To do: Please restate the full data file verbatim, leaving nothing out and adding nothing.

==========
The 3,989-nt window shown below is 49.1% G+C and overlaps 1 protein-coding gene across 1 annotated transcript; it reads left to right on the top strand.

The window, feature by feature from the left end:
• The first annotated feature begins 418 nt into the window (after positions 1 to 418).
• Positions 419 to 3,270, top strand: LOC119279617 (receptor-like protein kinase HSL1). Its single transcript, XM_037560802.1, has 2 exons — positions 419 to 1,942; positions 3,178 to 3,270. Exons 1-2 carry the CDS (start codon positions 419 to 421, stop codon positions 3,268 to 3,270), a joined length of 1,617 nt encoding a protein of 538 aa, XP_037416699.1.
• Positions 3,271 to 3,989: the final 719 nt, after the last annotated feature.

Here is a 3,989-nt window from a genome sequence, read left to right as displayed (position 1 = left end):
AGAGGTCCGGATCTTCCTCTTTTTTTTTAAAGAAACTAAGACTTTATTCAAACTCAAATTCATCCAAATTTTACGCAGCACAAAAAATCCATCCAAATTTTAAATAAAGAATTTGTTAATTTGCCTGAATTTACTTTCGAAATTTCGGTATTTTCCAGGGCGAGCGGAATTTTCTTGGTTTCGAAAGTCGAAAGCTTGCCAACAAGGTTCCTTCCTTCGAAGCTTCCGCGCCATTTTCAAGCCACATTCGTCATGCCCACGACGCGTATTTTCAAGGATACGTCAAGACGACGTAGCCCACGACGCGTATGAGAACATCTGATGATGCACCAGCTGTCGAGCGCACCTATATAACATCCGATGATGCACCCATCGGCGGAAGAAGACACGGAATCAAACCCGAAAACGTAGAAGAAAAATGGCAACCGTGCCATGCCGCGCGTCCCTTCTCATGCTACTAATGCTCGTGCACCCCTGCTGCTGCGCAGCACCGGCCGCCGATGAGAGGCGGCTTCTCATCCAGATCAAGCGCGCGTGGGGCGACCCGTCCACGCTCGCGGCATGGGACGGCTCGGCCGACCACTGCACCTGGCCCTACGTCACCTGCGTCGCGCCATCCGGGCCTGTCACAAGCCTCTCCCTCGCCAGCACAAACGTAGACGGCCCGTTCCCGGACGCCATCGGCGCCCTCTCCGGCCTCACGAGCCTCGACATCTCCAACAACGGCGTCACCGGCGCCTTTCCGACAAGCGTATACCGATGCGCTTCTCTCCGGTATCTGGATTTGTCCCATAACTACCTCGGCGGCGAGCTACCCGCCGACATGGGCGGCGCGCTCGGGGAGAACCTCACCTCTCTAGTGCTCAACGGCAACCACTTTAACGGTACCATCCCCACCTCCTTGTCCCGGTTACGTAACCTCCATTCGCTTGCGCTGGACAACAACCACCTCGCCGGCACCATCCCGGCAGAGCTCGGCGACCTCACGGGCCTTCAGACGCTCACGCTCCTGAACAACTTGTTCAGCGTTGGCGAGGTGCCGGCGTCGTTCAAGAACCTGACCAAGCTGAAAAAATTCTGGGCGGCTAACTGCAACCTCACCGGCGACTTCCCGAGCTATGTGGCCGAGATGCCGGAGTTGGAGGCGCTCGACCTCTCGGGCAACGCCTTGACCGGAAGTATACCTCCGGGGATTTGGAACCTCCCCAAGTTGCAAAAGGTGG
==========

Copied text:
The 3,989-nt window shown below is 49.1% G+C and overlaps 1 protein-coding gene across 1 annotated transcript; it reads left to right on the top strand.

The window, feature by feature from the left end:
• The first annotated feature begins 418 nt into the window (after positions 1 to 418).
• Positions 419 to 3,270, top strand: LOC119279617 (receptor-like protein kinase HSL1). Its single transcript, XM_037560802.1, has 2 exons — positions 419 to 1,942; positions 3,178 to 3,270. Exons 1-2 carry the CDS (start codon positions 419 to 421, stop codon positions 3,268 to 3,270), a joined length of 1,617 nt encoding a protein of 538 aa, XP_037416699.1.
• Positions 3,271 to 3,989: the final 719 nt, after the last annotated feature.

Here is a 3,989-nt window from a genome sequence, read left to right as displayed (position 1 = left end):
AGAGGTCCGGATCTTCCTCTTTTTTTTTAAAGAAACTAAGACTTTATTCAAACTCAAATTCATCCAAATTTTACGCAGCACAAAAAATCCATCCAAATTTTAAATAAAGAATTTGTTAATTTGCCTGAATTTACTTTCGAAATTTCGGTATTTTCCAGGGCGAGCGGAATTTTCTTGGTTTCGAAAGTCGAAAGCTTGCCAACAAGGTTCCTTCCTTCGAAGCTTCCGCGCCATTTTCAAGCCACATTCGTCATGCCCACGACGCGTATTTTCAAGGATACGTCAAGACGACGTAGCCCACGACGCGTATGAGAACATCTGATGATGCACCAGCTGTCGAGCGCACCTATATAACATCCGATGATGCACCCATCGGCGGAAGAAGACACGGAATCAAACCCGAAAACGTAGAAGAAAAATGGCAACCGTGCCATGCCGCGCGTCCCTTCTCATGCTACTAATGCTCGTGCACCCCTGCTGCTGCGCAGCACCGGCCGCCGATGAGAGGCGGCTTCTCATCCAGATCAAGCGCGCGTGGGGCGACCCGTCCACGCTCGCGGCATGGGACGGCTCGGCCGACCACTGCACCTGGCCCTACGTCACCTGCGTCGCGCCATCCGGGCCTGTCACAAGCCTCTCCCTCGCCAGCACAAACGTAGACGGCCCGTTCCCGGACGCCATCGGCGCCCTCTCCGGCCTCACGAGCCTCGACATCTCCAACAACGGCGTCACCGGCGCCTTTCCGACAAGCGTATACCGATGCGCTTCTCTCCGGTATCTGGATTTGTCCCATAACTACCTCGGCGGCGAGCTACCCGCCGACATGGGCGGCGCGCTCGGGGAGAACCTCACCTCTCTAGTGCTCAACGGCAACCACTTTAACGGTACCATCCCCACCTCCTTGTCCCGGTTACGTAACCTCCATTCGCTTGCGCTGGACAACAACCACCTCGCCGGCACCATCCCGGCAGAGCTCGGCGACCTCACGGGCCTTCAGACGCTCACGCTCCTGAACAACTTGTTCAGCGTTGGCGAGGTGCCGGCGTCGTTCAAGAACCTGACCAAGCTGAAAAAATTCTGGGCGGCTAACTGCAACCTCACCGGCGACTTCCCGAGCTATGTGGCCGAGATGCCGGAGTTGGAGGCGCTCGACCTCTCGGGCAACGCCTTGACCGGAAGTATACCTCCGGGGATTTGGAACCTCCCCAAGTTGCAAAAGGTGG